History Community ~ All Empires Homepage


This is the Archive on WORLD Historia, the old original forum.

 You cannot post here - you can only read.

 

Here is the link to the new forum:

  FAQ FAQ  Forum Search   Events   Register Register  Login Login

Forum LockedNew Species Thread

 Post Reply Post Reply Page  <1 234
Author
Windemere View Drop Down
Knight
Knight
Avatar

Joined: 09-Oct-2007
Location: United States
Status: Offline
Points: 65
Post Options Post Options   Thanks (0) Thanks(0)   Quote Windemere Quote  Post ReplyReply Direct Link To This Post Posted: 20-Jan-2009 at 22:13
Recently there was a program on television about a hunter, in 2006, shooting an odd-looking polar bear in Northwest Territories, Canada. It was a large white bear but it had dark-colored patches around its eyes and nose, very long claws, a humped back, and a dished (concave) face. Recently its DNA was analyzed, and it was found to be a hybrid between a male grizzly bear and a female polar bear. This is the first documented time that this sort of hybrid bear has been found in nature. Polar bears and grizzlies have different habitats and lifestyles and rarely encounter each other in nature, though it's possible for a wide-ranging grizzly to occasionally  venture out into polar bear habitat. They've never previously been known to breed with one another, though. Occasionally over the past hundred years odd -colored polar berss (yellowish or creme-colored) have been seen or shot, so its possible that hybrids occured previously without being recognized as such.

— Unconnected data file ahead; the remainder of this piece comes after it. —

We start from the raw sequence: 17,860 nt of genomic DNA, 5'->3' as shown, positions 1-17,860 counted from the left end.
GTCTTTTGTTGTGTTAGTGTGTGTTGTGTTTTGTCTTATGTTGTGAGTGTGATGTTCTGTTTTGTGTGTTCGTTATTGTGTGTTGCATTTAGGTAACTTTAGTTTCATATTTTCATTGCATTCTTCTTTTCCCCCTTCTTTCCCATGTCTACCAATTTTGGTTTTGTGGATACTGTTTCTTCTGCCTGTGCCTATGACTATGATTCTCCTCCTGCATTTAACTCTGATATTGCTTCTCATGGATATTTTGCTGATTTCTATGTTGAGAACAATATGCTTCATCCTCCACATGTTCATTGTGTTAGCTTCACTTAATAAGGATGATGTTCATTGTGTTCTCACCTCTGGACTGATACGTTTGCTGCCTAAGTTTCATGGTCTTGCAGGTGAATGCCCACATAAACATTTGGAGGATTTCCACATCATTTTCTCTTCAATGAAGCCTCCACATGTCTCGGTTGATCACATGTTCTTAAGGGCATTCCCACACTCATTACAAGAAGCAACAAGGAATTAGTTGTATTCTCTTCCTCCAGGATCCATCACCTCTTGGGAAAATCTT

Zoos have occasionally produced polar-grizzly hybrids in the past, usually inadvertently, so it was known to be genetically possible, though this is the first time its been recorded to have occured naturally. (This animal wasn't a new species, just a hybrid between two species that don't usually come into contact with each other or interbreed).
 
Some further photos and information can be seen by googling "polar bear grizzly bear hybrid" and clicking on the Wikipedia and National Geographic websites.
Windemere
Back to Top
Dolphin View Drop Down
Arch Duke
Arch Duke
Avatar
Níl a fhios agam cad ata ag tharlu

Joined: 06-Feb-2007
Location: Ireland
Status: Offline
Points: 1554
Post Options Post Options   Thanks (0) Thanks(0)   Quote Dolphin Quote  Post ReplyReply Direct Link To This Post Posted: 26-Jan-2009 at 18:56
Hey Windemere, could the hybrid successfully breed, or was it sterile like an ass?


Am not I Dametas? Why, am not I Dametas?
Back to Top
Windemere View Drop Down